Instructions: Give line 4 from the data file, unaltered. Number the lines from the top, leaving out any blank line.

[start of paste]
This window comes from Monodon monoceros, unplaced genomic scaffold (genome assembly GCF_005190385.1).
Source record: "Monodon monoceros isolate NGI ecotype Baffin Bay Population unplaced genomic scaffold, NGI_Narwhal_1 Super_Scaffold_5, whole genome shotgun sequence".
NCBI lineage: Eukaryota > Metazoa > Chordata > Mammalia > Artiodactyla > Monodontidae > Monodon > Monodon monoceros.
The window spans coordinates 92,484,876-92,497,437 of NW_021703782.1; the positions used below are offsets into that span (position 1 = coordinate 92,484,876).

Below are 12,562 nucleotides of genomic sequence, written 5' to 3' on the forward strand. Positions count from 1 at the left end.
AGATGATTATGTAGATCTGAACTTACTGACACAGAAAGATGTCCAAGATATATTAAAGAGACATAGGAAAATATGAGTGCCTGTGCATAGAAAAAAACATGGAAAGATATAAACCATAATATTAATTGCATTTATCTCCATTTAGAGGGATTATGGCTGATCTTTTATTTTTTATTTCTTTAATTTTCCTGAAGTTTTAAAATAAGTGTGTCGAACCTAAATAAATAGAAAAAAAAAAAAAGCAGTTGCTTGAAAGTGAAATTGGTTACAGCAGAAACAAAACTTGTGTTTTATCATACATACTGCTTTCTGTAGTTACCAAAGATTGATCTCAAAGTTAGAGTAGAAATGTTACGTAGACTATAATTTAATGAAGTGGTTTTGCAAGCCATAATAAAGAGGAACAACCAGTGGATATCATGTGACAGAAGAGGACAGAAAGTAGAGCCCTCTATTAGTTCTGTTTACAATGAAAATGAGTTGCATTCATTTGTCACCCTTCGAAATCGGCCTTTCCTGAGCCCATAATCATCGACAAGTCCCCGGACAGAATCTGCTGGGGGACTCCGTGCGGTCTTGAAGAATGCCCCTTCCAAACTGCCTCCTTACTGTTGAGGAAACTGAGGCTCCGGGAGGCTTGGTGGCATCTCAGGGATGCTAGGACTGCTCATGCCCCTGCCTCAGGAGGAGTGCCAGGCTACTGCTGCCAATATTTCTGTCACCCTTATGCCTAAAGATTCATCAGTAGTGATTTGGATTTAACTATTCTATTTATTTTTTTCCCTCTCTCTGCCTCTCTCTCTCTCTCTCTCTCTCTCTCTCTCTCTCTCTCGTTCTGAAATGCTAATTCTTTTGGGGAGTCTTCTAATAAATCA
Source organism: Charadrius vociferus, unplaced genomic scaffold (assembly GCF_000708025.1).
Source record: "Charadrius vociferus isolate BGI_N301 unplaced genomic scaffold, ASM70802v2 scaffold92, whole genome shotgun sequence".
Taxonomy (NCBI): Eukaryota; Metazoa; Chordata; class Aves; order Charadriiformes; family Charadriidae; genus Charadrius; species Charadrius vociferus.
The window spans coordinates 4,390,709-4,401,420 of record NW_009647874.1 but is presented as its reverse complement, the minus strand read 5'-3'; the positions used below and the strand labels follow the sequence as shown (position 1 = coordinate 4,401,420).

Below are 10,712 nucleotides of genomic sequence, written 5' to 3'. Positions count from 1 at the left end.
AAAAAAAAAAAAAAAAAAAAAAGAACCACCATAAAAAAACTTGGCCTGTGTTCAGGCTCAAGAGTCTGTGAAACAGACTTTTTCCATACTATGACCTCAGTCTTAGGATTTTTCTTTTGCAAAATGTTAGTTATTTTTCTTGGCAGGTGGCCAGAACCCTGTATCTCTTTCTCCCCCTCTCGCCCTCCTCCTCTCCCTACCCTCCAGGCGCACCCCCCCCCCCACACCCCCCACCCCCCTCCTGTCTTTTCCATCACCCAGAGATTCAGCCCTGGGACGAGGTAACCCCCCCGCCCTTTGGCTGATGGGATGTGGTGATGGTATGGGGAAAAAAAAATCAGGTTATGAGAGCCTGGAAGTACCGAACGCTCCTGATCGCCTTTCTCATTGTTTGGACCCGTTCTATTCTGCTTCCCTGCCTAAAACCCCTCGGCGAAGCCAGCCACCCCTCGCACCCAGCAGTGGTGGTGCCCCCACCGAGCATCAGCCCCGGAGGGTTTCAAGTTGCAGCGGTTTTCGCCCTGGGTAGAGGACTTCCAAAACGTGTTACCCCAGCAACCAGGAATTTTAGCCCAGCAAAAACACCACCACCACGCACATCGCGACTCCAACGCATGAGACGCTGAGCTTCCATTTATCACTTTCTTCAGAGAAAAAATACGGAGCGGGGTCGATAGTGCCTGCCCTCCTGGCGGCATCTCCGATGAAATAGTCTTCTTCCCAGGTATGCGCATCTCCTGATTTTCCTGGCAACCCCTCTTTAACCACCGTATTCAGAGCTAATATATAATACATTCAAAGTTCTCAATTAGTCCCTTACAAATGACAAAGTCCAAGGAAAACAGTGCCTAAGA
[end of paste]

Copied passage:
The window spans coordinates 92,484,876-92,497,437 of NW_021703782.1; the positions used below are offsets into that span (position 1 = coordinate 92,484,876).